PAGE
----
Københavns Universitet
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PhD thesis defense

Mehrdis Danapour, IGN, defends her thesis about groundwater by video link

PhD thesis defense — Mehrdis Danapour 6 April


Date & Time:

Join zoom meeting: https://ucph-ku.zoom.us/j/3247677210

Hosted by:
Geology Section, Department of Geosciences and Natural Resource Management (IGN)


Mehrdis Danapour defends her thesis by videolink

Coupled Groundwater-Surface Water Modeling for Sustainable Groundwater Management

Professor Karsten Høgh Jensen, IGN
Professor Simon Stisen, GEUS

Assessment Committee:
Professor René Therrien, Laval University – Canada
Professor Roland Barthel, University of Gothenburg – Sweden
Professor Peter Engesgaard (chair), IGN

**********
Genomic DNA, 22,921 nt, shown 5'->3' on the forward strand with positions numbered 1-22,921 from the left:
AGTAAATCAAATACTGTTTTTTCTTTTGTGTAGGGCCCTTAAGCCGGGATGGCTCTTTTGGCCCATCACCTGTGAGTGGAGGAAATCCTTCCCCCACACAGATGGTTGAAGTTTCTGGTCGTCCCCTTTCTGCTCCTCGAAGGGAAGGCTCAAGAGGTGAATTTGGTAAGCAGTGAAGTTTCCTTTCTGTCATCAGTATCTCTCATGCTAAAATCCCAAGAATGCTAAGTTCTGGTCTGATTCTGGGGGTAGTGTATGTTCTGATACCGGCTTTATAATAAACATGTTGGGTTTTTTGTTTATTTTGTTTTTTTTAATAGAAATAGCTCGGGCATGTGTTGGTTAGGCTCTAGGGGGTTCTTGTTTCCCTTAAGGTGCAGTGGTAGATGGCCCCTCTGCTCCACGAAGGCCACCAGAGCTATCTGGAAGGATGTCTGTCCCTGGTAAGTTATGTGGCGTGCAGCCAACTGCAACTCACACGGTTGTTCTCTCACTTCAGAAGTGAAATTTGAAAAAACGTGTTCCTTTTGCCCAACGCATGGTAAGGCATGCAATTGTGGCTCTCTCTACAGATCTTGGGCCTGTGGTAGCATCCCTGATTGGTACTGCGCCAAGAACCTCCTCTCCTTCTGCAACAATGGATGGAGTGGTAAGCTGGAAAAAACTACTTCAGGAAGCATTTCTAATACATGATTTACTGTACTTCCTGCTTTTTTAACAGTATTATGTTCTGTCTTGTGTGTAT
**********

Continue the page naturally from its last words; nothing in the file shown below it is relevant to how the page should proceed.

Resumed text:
Decline in groundwater level due to abstractions typically leads to decrease in groundwater inflow to streams and alteration of flow regimes. This can potentially have very adverse effects on aquatic ecosystems thus for a sustainable groundwater approach the link between groundwater and surface water is of the utmost importance. The objective of this Ph.D. thesis was to apply a coupled groundwater-surface water hydrologic model for sustainable groundwater management. Special focus was set on an adequate representation of subsurface heterogeneity, groundwater-surface water interaction, and temporal dynamics of hydrological responses at a catchment scale. The study area is located in the central part of Jutland in Denmark and extends over an area of approximately 4,900 km2. Due to high permeability of soil this area is mainly groundwater fed and the dominant land use type is agriculture with high irrigation demand. In order to enhance the physical representation of the system, especially with respect to groundwater flow a regional-scale flow model has been parametrized using Pilot points and geostatistical interpolation method. The model has been calibrated in a multi-objective function framework in which the water balance prediction uncertainty has been quantified with respect to the parameters and observational data worth. The highly parameterized model proved to be successful in terms of meeting different objective functions in addition to estimation of reliable parameters. The impact of groundwater abstraction on the stream flow alteration has been successfully simulated and evaluated. The application of empirically-derived ecological indicators combined with the hydrological model indicated a higher degree of vulnerability of aquatic ecosystems in the upstream of the catchment and smaller streams. A flexible, robust, and yet efficient groundwater optimization framework has been successfully developed. The developed optimization framework considers multiple constraints (stream flow criteria at multiple locations) for different management decision variables (e.g. groundwater abstraction for irrigation) at different management scales (from single well to group(s) of well clusters). The combinations of all these techniques have proven to have the potential to guide stakeholders and water resource managers in finding integrated solutions to groundwater-surface water management challenges.